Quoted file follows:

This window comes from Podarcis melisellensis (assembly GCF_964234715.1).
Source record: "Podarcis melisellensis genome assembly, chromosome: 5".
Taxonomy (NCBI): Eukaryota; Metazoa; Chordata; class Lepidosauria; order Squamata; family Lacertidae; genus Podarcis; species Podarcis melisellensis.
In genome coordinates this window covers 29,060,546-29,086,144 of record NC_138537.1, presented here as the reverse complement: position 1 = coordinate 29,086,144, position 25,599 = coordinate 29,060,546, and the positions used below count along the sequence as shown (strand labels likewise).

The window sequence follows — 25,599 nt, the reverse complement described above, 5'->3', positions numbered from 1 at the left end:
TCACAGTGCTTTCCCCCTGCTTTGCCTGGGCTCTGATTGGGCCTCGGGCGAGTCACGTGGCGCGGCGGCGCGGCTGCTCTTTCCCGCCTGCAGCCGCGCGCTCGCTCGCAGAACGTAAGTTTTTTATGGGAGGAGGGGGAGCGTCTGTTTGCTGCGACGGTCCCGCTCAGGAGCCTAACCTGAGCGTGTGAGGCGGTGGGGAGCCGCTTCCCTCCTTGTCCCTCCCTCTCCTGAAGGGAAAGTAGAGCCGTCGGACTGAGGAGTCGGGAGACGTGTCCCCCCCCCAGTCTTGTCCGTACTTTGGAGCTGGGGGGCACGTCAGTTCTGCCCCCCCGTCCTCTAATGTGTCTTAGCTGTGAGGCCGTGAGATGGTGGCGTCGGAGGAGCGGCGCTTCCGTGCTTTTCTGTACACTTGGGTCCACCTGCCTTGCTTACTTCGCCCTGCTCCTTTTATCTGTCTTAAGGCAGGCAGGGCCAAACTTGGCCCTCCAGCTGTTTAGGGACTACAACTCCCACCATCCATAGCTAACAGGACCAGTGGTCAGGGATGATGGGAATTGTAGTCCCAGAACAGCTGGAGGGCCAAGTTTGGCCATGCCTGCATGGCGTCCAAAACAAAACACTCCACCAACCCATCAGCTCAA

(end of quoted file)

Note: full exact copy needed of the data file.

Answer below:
This window comes from Podarcis melisellensis (assembly GCF_964234715.1).
Source record: "Podarcis melisellensis genome assembly, chromosome: 5".
Taxonomy (NCBI): Eukaryota; Metazoa; Chordata; class Lepidosauria; order Squamata; family Lacertidae; genus Podarcis; species Podarcis melisellensis.
In genome coordinates this window covers 29,060,546-29,086,144 of record NC_138537.1, presented here as the reverse complement: position 1 = coordinate 29,086,144, position 25,599 = coordinate 29,060,546, and the positions used below count along the sequence as shown (strand labels likewise).

The window sequence follows — 25,599 nt, the reverse complement described above, 5'->3', positions numbered from 1 at the left end:
TCACAGTGCTTTCCCCCTGCTTTGCCTGGGCTCTGATTGGGCCTCGGGCGAGTCACGTGGCGCGGCGGCGCGGCTGCTCTTTCCCGCCTGCAGCCGCGCGCTCGCTCGCAGAACGTAAGTTTTTTATGGGAGGAGGGGGAGCGTCTGTTTGCTGCGACGGTCCCGCTCAGGAGCCTAACCTGAGCGTGTGAGGCGGTGGGGAGCCGCTTCCCTCCTTGTCCCTCCCTCTCCTGAAGGGAAAGTAGAGCCGTCGGACTGAGGAGTCGGGAGACGTGTCCCCCCCCCAGTCTTGTCCGTACTTTGGAGCTGGGGGGCACGTCAGTTCTGCCCCCCCGTCCTCTAATGTGTCTTAGCTGTGAGGCCGTGAGATGGTGGCGTCGGAGGAGCGGCGCTTCCGTGCTTTTCTGTACACTTGGGTCCACCTGCCTTGCTTACTTCGCCCTGCTCCTTTTATCTGTCTTAAGGCAGGCAGGGCCAAACTTGGCCCTCCAGCTGTTTAGGGACTACAACTCCCACCATCCATAGCTAACAGGACCAGTGGTCAGGGATGATGGGAATTGTAGTCCCAGAACAGCTGGAGGGCCAAGTTTGGCCATGCCTGCATGGCGTCCAAAACAAAACACTCCACCAACCCATCAGCTCAA